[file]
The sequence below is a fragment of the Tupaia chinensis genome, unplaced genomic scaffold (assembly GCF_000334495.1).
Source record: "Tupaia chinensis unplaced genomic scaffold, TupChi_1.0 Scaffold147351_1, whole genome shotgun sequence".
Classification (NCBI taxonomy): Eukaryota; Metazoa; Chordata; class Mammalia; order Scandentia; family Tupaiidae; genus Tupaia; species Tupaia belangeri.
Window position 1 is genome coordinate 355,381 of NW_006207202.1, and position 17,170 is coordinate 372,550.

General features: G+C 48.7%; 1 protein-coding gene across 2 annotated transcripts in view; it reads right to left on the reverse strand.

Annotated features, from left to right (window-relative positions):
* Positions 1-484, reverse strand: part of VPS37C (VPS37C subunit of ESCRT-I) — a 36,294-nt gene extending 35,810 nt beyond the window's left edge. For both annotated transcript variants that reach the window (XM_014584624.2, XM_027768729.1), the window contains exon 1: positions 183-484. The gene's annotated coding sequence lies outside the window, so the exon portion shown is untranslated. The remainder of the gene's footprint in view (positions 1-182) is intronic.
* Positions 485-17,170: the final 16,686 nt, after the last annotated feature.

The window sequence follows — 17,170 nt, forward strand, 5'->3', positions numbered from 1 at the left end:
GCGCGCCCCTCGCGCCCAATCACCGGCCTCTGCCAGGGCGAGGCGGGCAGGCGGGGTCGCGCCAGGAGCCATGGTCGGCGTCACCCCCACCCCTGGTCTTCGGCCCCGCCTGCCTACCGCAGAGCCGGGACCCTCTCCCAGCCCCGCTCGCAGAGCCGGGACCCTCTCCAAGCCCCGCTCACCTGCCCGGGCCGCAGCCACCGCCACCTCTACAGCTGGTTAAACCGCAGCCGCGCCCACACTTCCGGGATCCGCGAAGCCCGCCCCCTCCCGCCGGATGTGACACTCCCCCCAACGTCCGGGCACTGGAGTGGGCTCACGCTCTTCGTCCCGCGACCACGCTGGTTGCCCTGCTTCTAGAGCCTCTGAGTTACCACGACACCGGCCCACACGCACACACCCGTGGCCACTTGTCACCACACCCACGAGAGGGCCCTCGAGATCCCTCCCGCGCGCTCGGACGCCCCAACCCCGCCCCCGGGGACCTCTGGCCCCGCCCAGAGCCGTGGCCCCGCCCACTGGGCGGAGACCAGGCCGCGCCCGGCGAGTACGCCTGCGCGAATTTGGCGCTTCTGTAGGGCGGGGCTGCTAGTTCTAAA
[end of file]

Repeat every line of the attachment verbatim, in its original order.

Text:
The sequence below is a fragment of the Tupaia chinensis genome, unplaced genomic scaffold (assembly GCF_000334495.1).
Source record: "Tupaia chinensis unplaced genomic scaffold, TupChi_1.0 Scaffold147351_1, whole genome shotgun sequence".
Classification (NCBI taxonomy): Eukaryota; Metazoa; Chordata; class Mammalia; order Scandentia; family Tupaiidae; genus Tupaia; species Tupaia belangeri.
Window position 1 is genome coordinate 355,381 of NW_006207202.1, and position 17,170 is coordinate 372,550.

General features: G+C 48.7%; 1 protein-coding gene across 2 annotated transcripts in view; it reads right to left on the reverse strand.

Annotated features, from left to right (window-relative positions):
* Positions 1-484, reverse strand: part of VPS37C (VPS37C subunit of ESCRT-I) — a 36,294-nt gene extending 35,810 nt beyond the window's left edge. For both annotated transcript variants that reach the window (XM_014584624.2, XM_027768729.1), the window contains exon 1: positions 183-484. The gene's annotated coding sequence lies outside the window, so the exon portion shown is untranslated. The remainder of the gene's footprint in view (positions 1-182) is intronic.
* Positions 485-17,170: the final 16,686 nt, after the last annotated feature.

The window sequence follows — 17,170 nt, forward strand, 5'->3', positions numbered from 1 at the left end:
GCGCGCCCCTCGCGCCCAATCACCGGCCTCTGCCAGGGCGAGGCGGGCAGGCGGGGTCGCGCCAGGAGCCATGGTCGGCGTCACCCCCACCCCTGGTCTTCGGCCCCGCCTGCCTACCGCAGAGCCGGGACCCTCTCCCAGCCCCGCTCGCAGAGCCGGGACCCTCTCCAAGCCCCGCTCACCTGCCCGGGCCGCAGCCACCGCCACCTCTACAGCTGGTTAAACCGCAGCCGCGCCCACACTTCCGGGATCCGCGAAGCCCGCCCCCTCCCGCCGGATGTGACACTCCCCCCAACGTCCGGGCACTGGAGTGGGCTCACGCTCTTCGTCCCGCGACCACGCTGGTTGCCCTGCTTCTAGAGCCTCTGAGTTACCACGACACCGGCCCACACGCACACACCCGTGGCCACTTGTCACCACACCCACGAGAGGGCCCTCGAGATCCCTCCCGCGCGCTCGGACGCCCCAACCCCGCCCCCGGGGACCTCTGGCCCCGCCCAGAGCCGTGGCCCCGCCCACTGGGCGGAGACCAGGCCGCGCCCGGCGAGTACGCCTGCGCGAATTTGGCGCTTCTGTAGGGCGGGGCTGCTAGTTCTAAA